Intensive farming behind antibiotic-resistant MRSA, say researchers
High use of antibiotics on pig farms is believed to be behind the emergence of the dangerous superbug, which the WHO has called a major threat to human health.
Pig farms in particular are responsible for MRSA spread
A new study has found that a highly antibiotic-resistant strain of the superbug MRSA – methicillin resistant Staphylococcus aureus – has emerged in livestock in the last 50 years, probably due to widespread antibiotic use in pig farming.
The strain, called CC398, has become the dominant type of MRSA in European livestock in the past fifty years. It is also a growing cause of human MRSA infections.
The study found that CC398 has maintained its antibiotic resistance over decades in pigs and other livestock. And it is capable of rapidly adapting to human hosts while maintaining this antibiotic resistance.
The results highlight the potential threat that this strain of MRSA poses to public health. It has been associated with increasing numbers of human infections, in people who have and have not had direct contact with livestock.
“Historically high levels of antibiotic use may have led to the evolution of this highly antibiotic resistant strain of MRSA on pig farms,” said Dr Gemma Murray, a lead author of the study, previously in the University of Cambridge’s Department of Veterinary Medicine and now at the Wellcome Sanger Institute.
She added: “We found that the antibiotic resistance in this livestock-associated MRSA is extremely stable – it has persisted over several decades, and also as the bacteria has spread across different livestock species.”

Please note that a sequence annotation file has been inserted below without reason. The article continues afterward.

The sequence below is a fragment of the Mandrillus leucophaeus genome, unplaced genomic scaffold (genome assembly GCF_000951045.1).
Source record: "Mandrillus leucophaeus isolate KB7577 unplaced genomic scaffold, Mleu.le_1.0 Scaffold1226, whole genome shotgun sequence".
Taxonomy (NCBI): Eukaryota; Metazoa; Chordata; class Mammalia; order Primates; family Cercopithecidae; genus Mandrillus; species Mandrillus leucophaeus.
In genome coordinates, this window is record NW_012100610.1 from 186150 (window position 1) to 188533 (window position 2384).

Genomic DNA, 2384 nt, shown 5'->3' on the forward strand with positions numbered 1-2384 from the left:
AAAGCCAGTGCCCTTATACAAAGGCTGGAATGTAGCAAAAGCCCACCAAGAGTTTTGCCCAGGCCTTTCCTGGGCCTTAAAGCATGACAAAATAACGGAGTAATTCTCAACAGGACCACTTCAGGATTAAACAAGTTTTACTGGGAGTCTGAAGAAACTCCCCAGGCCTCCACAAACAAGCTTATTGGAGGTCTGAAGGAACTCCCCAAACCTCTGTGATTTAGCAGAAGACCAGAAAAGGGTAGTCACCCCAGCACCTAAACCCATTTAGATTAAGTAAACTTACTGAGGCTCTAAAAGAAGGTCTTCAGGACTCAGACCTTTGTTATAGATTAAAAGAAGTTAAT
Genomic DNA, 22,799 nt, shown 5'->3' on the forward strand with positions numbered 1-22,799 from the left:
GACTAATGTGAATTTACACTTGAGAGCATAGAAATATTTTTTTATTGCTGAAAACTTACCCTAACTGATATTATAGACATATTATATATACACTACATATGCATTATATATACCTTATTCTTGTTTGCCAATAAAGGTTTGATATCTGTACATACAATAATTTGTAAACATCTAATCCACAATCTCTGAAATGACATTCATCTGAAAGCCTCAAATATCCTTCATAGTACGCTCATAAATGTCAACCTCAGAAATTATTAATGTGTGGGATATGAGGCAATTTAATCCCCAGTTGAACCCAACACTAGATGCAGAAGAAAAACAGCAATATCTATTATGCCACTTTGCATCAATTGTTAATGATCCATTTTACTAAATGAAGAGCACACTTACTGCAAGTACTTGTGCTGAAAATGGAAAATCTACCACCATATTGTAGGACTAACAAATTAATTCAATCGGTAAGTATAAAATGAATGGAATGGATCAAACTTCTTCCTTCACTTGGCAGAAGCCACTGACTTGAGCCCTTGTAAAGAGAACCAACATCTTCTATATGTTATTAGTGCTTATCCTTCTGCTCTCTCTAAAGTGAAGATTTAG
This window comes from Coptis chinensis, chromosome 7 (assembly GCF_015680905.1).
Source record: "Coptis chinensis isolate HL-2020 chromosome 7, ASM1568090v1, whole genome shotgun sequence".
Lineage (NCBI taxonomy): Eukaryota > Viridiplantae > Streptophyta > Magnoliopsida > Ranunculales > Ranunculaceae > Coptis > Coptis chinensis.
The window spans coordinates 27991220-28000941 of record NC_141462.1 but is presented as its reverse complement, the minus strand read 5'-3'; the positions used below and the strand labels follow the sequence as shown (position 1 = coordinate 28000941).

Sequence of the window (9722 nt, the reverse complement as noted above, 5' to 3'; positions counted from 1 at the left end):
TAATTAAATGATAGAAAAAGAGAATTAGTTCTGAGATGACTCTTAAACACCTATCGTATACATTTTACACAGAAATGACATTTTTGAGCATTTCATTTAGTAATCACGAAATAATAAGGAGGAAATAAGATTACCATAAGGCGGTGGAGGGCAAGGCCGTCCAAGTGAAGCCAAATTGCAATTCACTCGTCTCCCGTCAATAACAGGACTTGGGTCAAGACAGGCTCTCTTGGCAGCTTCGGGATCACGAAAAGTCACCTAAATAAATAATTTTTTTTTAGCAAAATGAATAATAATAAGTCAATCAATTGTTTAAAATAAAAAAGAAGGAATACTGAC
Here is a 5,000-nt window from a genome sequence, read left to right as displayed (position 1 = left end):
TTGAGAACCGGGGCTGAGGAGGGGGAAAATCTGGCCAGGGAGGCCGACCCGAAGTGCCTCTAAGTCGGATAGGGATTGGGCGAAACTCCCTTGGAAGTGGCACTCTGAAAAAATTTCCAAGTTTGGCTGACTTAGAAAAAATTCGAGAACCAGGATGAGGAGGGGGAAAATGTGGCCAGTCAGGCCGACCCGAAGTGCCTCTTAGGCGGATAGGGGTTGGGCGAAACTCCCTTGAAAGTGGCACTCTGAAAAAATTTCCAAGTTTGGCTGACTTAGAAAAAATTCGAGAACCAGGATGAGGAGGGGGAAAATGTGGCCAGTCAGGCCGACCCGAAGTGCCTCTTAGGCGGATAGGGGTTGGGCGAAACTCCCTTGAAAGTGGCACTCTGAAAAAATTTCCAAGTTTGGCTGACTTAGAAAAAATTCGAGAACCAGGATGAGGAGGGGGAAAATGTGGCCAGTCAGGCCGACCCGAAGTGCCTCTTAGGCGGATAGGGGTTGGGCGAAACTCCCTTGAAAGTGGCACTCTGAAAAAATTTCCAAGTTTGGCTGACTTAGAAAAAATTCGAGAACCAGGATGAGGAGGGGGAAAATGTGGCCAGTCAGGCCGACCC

Antibiotic use in European livestock is much lower than it has been in the past. But the researchers say that ongoing reductions in antibiotic use on pig farms – due to recent policy changes – are likely to have a limited impact on the presence of this strain of MRSA in pigs because it is so stable.
While livestock-associated CC398 is found across a broad range of livestock species, it is most commonly associated with pigs. Its rise has been particularly evident in Danish pig farms where the proportion of MRSA-positive herds has increased from less than five percent in 2008 to 90 percent in 2018. MRSA doesn’t cause disease in pigs.
“Understanding the emergence and success of CC398 in European livestock – and its capacity to infect humans – is vitally important in managing the risk it poses to public health,” said Dr Lucy Weinert in the University of Cambridge’s Department of Veterinary Medicine, senior author of the paper.
“Cases of livestock-associated MRSA in humans are still only a small fraction of all MRSA cases in human populations, but the fact that they’re increasing is a worrying sign.”
The researchers say that intensification of farming, combined with high levels of antibiotic use in livestock, has led to particular concerns about livestock as reservoirs of antibiotic-resistant human infections.
Zinc oxide has been used for many years on pig farms to prevent diarrhoea in piglets. Due to concerns about its environmental impact and its potential promotion of antibiotic resistance in livestock, the European Union will ban its use from this month. But the authors say this ban may not help reduce the prevalence of CC398 because the genes conferring antibiotic resistance are not always linked to the genes that confer resistance to zinc treatment.
MRSA was first identified in human patients in 1960. Due to its resistance to antibiotics it is much harder to treat than other bacterial infections. The World Health Organisation now considers MRSA one of the world’s greatest threats to human health.